Filmmaking, and photography, are magic to me. I always say that life is too short, and it is, but perhaps that is why I am so into this whole recording things visually in a way that inspires people in some way.
I don't know what the future will bring. What the next six months will bring. But I am sure that whatever it is, I will always look back at this experience of building this brand as one of the most valuable and unforgettable moments of my life. No matter what happens, it's already been worth it.
To all the people who have worked with me already, thank you. I learned from you so much. To all the clients who have hired me already, thank you. I am humbled to have been able to bring your idea to life.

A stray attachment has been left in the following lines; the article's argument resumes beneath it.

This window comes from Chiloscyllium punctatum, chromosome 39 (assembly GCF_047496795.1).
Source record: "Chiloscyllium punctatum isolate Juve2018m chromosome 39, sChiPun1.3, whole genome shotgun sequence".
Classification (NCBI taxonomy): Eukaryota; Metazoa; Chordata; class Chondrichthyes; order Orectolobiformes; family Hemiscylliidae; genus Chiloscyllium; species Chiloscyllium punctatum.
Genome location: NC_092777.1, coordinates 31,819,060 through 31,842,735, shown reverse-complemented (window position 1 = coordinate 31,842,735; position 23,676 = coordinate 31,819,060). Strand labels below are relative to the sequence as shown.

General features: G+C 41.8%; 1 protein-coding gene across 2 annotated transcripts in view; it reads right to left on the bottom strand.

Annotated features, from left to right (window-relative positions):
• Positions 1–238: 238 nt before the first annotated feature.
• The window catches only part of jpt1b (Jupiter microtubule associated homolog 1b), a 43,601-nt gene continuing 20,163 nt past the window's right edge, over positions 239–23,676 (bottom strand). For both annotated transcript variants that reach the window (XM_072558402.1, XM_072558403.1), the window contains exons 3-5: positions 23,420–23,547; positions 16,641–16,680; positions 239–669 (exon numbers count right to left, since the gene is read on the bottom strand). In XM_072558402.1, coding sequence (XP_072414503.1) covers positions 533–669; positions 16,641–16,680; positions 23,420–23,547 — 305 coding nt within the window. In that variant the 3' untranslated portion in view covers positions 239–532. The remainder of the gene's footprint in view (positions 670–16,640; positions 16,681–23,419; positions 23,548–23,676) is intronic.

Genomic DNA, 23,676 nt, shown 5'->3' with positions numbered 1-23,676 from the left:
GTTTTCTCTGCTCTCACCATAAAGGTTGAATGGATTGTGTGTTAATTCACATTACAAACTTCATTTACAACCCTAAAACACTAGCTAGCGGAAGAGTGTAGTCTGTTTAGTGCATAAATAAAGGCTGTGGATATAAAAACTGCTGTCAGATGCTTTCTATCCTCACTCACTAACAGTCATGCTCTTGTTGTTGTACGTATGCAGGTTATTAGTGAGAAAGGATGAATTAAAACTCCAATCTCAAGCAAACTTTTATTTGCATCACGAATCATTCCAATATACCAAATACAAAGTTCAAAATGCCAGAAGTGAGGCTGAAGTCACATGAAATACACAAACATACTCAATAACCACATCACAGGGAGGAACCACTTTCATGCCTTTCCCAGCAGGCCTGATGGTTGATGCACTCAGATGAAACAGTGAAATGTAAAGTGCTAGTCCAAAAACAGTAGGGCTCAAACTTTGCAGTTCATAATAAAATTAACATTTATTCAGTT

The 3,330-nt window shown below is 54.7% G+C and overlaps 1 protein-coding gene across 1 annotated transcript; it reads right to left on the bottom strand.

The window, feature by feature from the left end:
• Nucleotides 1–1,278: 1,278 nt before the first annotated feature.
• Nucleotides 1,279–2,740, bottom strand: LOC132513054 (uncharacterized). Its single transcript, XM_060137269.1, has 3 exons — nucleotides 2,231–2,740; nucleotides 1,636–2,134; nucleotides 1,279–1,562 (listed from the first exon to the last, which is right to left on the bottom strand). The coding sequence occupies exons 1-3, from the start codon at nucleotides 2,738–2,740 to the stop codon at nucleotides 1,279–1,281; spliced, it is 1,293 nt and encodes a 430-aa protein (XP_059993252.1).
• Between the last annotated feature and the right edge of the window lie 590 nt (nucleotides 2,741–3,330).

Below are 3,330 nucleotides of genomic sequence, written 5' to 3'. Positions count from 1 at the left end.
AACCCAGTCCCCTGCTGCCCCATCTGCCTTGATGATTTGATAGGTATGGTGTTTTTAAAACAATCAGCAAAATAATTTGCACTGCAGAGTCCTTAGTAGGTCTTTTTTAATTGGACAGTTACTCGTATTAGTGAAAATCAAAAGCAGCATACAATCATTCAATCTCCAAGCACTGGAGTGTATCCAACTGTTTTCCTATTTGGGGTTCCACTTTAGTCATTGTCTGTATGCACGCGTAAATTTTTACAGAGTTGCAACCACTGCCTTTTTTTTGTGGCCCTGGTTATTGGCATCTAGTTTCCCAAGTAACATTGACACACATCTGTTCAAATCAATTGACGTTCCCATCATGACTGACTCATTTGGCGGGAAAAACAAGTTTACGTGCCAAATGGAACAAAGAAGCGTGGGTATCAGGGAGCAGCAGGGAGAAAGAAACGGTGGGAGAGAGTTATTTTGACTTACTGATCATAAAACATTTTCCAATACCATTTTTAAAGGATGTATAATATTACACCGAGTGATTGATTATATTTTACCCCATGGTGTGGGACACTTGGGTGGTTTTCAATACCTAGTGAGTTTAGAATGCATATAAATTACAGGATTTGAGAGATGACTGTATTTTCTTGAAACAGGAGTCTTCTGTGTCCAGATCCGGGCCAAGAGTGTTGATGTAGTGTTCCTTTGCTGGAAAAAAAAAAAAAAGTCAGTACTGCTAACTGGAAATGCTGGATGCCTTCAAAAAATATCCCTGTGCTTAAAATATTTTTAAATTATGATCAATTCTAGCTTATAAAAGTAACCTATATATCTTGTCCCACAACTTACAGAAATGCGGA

And to the future? I'm here for you.
Stay tuned for many updates on this blog. I've done so many things already this year, that I want to be able to share everything I have learned throughout the process. If you have ideas, suggestions questions, never hesitate to post a comment, or email me, and I will be sure to address it at some point.